The webshells powering Emotet


The Hornetsecurity Security Lab presents details on the webshells behind the Emotet distribution operation, including insights into payload downloads and how from 2020-07-22 to 2020-07-24 Emotet payloads on Emotet download URLs were replaced with HTML code displaying GIFs. The analysis shows that the number of downloads of the malicious content behind the Emotet download URLs is significant and has been observed peaking at 50,000 downloads per hour. Highlighting that Emotet emails do get clicked. The analysis further shows that compromised websites are not just compromised once but multiple times by different actors and cleanup efforts by the website administrators are often insufficient leading to re-enabling of the malicious Emotet downloads.


Emotet is one of the most prolific malspam actors. They distribute their malware via malspam emails with either a malicious document attachment containing VBA macros or download links to those malicious documents. These malicious documents will then download the Emotet loader from the Emotet download URLs. These downloads are hosted on compromised websites. To this end, the actors behind Emotet use webshell malware on the compromised websites. These webshells are used to place new payloads, either malicious documents distributed via malicious links in emails, or the Emotet loader, on the compromised websites. Because compromised websites get blacklisted or the Emotet malware gets cleaned the actors use up around 300 to 400 URLs a day.

Technical Analysis

In this analysis we take a look at the Emotet webshells.

S.A.P. webshell

If you have access to the filesystem of a website compromised by Emotet getting the webshell used by Emotet is very simple. However, with a bit of luck, relying on misconfigurations in the compromised websites, and relying on another actor in the webshell realm, everyone Emotet webshell samples can be obtained without access to the compromised webservers.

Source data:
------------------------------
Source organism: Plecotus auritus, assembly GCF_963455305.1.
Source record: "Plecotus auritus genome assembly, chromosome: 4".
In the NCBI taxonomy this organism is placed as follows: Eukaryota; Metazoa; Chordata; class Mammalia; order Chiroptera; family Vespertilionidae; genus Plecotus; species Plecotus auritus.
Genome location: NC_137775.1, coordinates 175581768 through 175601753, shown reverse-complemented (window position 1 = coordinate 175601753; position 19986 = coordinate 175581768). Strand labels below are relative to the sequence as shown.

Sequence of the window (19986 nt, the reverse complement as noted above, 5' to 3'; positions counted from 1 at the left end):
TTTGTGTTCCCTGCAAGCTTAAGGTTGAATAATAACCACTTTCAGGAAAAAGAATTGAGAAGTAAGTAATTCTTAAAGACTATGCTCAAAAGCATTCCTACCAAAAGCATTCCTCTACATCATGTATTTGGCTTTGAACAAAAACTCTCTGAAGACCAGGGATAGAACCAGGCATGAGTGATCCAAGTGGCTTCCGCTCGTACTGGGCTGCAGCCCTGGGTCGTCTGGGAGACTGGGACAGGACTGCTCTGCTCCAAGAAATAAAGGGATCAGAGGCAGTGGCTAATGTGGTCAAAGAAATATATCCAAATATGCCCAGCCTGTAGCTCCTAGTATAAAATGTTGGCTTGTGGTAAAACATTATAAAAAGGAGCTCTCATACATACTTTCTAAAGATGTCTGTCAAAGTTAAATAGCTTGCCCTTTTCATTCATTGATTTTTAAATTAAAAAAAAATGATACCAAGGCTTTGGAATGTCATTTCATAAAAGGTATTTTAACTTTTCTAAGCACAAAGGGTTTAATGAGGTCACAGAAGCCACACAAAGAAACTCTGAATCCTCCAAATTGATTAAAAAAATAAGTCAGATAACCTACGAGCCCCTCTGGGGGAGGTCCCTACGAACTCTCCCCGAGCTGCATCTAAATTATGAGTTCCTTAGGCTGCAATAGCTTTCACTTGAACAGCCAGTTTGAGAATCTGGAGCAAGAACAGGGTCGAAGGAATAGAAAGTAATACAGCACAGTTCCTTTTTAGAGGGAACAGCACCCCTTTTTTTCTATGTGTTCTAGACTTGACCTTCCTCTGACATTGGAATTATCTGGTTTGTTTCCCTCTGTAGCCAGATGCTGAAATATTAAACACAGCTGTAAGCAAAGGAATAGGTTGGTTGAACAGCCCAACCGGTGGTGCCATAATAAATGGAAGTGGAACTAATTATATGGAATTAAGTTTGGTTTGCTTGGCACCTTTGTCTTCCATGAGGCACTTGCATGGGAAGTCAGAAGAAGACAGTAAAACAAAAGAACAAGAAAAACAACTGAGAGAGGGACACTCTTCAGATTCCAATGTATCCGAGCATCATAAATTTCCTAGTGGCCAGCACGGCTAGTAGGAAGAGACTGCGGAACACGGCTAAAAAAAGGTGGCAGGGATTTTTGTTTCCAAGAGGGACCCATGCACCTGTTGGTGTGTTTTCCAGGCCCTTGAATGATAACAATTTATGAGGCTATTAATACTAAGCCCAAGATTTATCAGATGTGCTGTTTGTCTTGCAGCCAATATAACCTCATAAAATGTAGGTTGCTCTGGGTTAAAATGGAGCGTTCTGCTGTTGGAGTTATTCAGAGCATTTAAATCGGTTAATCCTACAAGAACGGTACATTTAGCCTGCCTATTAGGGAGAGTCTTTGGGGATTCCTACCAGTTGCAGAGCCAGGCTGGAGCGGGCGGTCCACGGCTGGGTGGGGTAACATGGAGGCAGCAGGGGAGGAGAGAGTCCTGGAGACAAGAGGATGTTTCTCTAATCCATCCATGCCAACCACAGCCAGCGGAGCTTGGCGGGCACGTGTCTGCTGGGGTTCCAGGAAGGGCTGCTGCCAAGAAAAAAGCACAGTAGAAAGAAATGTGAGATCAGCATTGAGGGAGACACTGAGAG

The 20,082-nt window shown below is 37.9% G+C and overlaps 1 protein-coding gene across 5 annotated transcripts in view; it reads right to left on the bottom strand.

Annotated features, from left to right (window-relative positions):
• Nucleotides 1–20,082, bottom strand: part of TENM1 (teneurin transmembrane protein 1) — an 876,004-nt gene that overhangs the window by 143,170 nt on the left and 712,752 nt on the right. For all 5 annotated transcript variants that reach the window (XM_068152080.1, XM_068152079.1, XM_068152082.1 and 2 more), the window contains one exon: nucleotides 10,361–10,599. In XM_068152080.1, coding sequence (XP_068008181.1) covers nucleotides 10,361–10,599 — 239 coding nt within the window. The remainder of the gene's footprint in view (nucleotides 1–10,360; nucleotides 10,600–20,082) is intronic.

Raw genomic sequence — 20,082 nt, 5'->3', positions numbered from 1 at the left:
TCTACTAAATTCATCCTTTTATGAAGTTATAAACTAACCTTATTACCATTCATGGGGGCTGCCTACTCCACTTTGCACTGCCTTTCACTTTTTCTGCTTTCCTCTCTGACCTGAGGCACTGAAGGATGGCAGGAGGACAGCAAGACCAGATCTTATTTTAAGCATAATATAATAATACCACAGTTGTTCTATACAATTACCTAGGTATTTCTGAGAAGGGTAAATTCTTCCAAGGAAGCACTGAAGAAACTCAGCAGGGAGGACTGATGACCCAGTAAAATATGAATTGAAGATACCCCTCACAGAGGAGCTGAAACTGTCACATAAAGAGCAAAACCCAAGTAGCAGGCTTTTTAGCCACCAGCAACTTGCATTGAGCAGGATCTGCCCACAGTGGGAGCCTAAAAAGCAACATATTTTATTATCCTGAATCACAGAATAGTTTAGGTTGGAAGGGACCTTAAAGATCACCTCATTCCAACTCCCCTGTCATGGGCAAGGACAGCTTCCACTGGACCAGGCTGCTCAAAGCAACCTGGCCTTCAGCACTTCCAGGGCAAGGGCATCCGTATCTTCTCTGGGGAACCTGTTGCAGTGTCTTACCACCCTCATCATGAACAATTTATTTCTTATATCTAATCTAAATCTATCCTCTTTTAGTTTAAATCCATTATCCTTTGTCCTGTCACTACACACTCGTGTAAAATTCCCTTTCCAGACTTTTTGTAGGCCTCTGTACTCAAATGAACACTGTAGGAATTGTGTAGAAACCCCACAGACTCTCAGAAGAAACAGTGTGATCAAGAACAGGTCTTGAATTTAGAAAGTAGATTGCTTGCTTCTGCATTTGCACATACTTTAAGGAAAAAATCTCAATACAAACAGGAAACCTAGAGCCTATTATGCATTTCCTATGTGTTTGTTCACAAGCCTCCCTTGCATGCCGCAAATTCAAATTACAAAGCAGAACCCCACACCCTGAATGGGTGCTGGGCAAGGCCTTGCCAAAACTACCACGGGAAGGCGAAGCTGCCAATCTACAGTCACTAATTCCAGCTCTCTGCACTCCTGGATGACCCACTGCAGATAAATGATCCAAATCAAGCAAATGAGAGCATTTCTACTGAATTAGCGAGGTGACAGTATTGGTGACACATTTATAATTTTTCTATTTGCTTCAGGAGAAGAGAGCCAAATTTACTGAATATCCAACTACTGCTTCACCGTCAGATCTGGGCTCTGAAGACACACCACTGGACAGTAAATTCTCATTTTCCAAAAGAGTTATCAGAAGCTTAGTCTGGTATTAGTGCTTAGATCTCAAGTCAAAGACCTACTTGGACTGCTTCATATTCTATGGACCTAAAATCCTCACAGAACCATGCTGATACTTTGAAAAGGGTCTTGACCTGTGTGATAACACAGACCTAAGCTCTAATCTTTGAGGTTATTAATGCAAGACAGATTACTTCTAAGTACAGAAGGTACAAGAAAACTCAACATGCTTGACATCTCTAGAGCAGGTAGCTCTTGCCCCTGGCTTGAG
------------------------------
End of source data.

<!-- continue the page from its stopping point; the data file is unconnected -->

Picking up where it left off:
First, the Emotet webshells reside in the directory one level below the directory containing the Emotet download, i.e., either an Emotet maldoc, or the Emotet loader executable download. So if the Emotet download URL is, the webshell will usually reside in However, we also have seen webshells in other directories. Next, we can hope for misconfigurations in the compromised websites and hope the directory containing the webshell is an open directory, i.e., it will list the directory contents as in the following example:

Emotet open directory

In this example, import.php is the Emotet webshell and lpyc42 is the directory that will deliver the Emotet payload. Known filenames of Emotet webshells are user.php, common.php, import.php, update.php, link.php, license.php, menu.php, image.php, options.php, tools.php, core.php, edit.php, functions.php, config.php, and wp-list.php.

Obviously, access to the webshell is protected, i.e., when requesting the import.php file, the PHP code is executed by the webserver and only its output is served. However, on some servers we observed PHP files that had been renamed by adding an additional .suspected extension to the file.

Emotet open directory with renamed webshell (just ignore all the other webshells in that directory :D)

This renaming was actually most likely done by a different malware named Vigilante Malware Cleaner. Information about Vigilante Malware Cleaner was first discovered and documented by Bruce Ediger in 2019 [VigilanteMalwareCleaner]. Existence of this renaming dates back to at least 2015. The Vigilante Malware Cleaner malware seems to compromise already compromised websites, then searches existing PHP files for suspected malware, and disabling suspected malicious PHP scripts by appending .suspected to their filenames and thus excluding the files from the list of files the server will execute as PHP code. This will cause the server to serve the file contents, i.e., the PHP source code of the webshell, directly instead. Using this we can download the PHP code of the Emotet webshell. Before being able to access the webshell the code queries a parameter f_pp, which is used to decode the webshell:

This f_pp parameter functions as a password to the webshell. Via OSINT research we found that the encoded webshell is identical to one found and decoded by another researcher in January [EmotetWebshellSamples].

To illustrate to the reader what someone logging into the this webshell with the correct f_pp parameter would see, we ran the decoded PHP code on a test system:

The webshell identifies itself as S.A.P. webshell with version v.2.1. The webshell allows an attacker to search, upload, and download files. It allows to execute arbitrary commands. It further offers convenient tools to dump SQL databases from the server, perform network scans, and/or brute force passwords.